Women lag behind men in making it to senior rank of tenured professor
Su-Mei Thompson and Lisa Moore have drawn attention to the hurdles that women face on the Hong Kong academic career ladder in their article ('Study in bias', May 25).
This is a subject I feel strongly about as an academic at the University of Hong Kong for more than 30 years, and as a mother of three.
Whether mothers or not, single or supported by partners, women lag behind men in making it to the senior rank of tenured professor.
However, the pressures on young women academics who hope to earn tenure and start a family have become especially pronounced.
If they are lucky, academics will have completed their PhDs and find themselves in a tenure-track position around the age of 30.
They normally have a six-year grace period in which to prove their teaching, administrative and research productivity before coming up for tenure.
In the arts and humanities, the primary criterion for tenure is at least one book and a string of articles.
The current system does not take sufficient account of the fact that this period often coincides with women academics' prime child-bearing years, and ignores the ways in which young mothers are thus disadvantaged vis-a-vis their male peers.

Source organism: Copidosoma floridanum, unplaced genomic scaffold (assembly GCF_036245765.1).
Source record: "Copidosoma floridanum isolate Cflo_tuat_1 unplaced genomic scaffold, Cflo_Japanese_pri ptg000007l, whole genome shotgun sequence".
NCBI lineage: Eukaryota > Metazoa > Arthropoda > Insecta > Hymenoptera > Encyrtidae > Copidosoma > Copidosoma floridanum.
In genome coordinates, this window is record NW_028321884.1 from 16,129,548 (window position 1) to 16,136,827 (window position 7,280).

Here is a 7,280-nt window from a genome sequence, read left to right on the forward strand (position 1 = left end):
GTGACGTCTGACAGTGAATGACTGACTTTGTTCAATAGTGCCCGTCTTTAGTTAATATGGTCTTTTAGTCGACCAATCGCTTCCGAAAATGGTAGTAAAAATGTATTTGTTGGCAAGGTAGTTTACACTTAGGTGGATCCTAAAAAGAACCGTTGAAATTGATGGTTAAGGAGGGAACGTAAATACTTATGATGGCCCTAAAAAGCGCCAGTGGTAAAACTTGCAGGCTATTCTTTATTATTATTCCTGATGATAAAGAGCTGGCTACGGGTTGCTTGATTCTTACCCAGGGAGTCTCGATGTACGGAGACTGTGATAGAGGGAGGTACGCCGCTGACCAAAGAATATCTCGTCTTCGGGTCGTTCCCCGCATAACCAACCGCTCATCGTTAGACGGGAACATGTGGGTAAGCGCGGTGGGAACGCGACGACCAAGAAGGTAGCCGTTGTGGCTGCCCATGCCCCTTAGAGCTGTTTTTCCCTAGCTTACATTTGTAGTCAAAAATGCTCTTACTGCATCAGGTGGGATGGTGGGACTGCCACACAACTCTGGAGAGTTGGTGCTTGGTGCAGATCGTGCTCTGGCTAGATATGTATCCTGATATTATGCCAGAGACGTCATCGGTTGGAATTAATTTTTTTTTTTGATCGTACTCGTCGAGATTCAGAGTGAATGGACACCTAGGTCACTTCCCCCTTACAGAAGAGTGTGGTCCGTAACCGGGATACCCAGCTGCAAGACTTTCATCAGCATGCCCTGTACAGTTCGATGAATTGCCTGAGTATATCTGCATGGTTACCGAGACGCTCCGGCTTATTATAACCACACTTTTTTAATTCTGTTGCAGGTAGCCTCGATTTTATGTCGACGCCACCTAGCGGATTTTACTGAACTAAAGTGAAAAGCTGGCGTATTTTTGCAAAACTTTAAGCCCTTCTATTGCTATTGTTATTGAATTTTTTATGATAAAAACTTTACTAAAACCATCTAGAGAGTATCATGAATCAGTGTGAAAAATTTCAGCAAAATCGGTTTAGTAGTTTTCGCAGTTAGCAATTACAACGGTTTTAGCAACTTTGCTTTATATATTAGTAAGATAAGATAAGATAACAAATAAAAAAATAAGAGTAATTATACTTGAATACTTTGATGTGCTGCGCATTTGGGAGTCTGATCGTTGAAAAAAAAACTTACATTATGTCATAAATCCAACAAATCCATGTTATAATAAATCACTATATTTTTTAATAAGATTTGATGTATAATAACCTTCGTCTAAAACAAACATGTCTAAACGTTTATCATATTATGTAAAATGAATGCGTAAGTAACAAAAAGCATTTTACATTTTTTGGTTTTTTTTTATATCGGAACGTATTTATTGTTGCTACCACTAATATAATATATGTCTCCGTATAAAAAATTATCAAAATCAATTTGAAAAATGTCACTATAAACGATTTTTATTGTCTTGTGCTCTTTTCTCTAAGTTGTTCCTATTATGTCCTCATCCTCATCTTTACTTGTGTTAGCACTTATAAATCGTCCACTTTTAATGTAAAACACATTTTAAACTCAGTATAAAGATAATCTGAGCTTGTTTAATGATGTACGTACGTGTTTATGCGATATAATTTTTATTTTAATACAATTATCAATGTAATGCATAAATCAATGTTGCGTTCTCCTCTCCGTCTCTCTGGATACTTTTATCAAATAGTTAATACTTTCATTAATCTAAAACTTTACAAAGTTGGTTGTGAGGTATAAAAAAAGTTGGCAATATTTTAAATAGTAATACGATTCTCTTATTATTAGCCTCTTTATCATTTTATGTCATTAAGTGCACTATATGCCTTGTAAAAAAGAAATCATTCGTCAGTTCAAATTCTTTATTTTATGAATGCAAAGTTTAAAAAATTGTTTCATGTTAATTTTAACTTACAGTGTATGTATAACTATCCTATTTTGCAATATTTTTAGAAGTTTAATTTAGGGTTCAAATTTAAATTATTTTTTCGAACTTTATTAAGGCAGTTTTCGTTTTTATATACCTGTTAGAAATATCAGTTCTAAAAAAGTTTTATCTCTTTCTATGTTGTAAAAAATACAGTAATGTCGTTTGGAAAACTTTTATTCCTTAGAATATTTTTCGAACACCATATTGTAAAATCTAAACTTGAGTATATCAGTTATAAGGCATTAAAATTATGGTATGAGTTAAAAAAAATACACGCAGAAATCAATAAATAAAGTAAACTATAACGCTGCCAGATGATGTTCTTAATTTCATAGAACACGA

Women academics who have been schooled to be high achievers will want to attain the same level of performance as their male colleagues, but it is likely to take them longer if they have children.
Yet time is against them in the current system, where they are awarded tenure after six years or are out.
While maternity-leave terms have certainly improved, they do not change the fact that childcare is a long-term and labour-intensive commitment which only begins in infancy.
The present tenure-track system needs to become more flexible to accommodate women who are struggling to cope with the demands of a young family and at the same time engage in the essentially solitary activity of writing a book.
At the top of the academic hierarchy, we need both men and women who are sensitive to the importance of family life, whether it is the care of young children at the start of a university career or of elderly parents towards the end of it.
Maureen Sabine, professor, School of Humanities, University of Hong Kong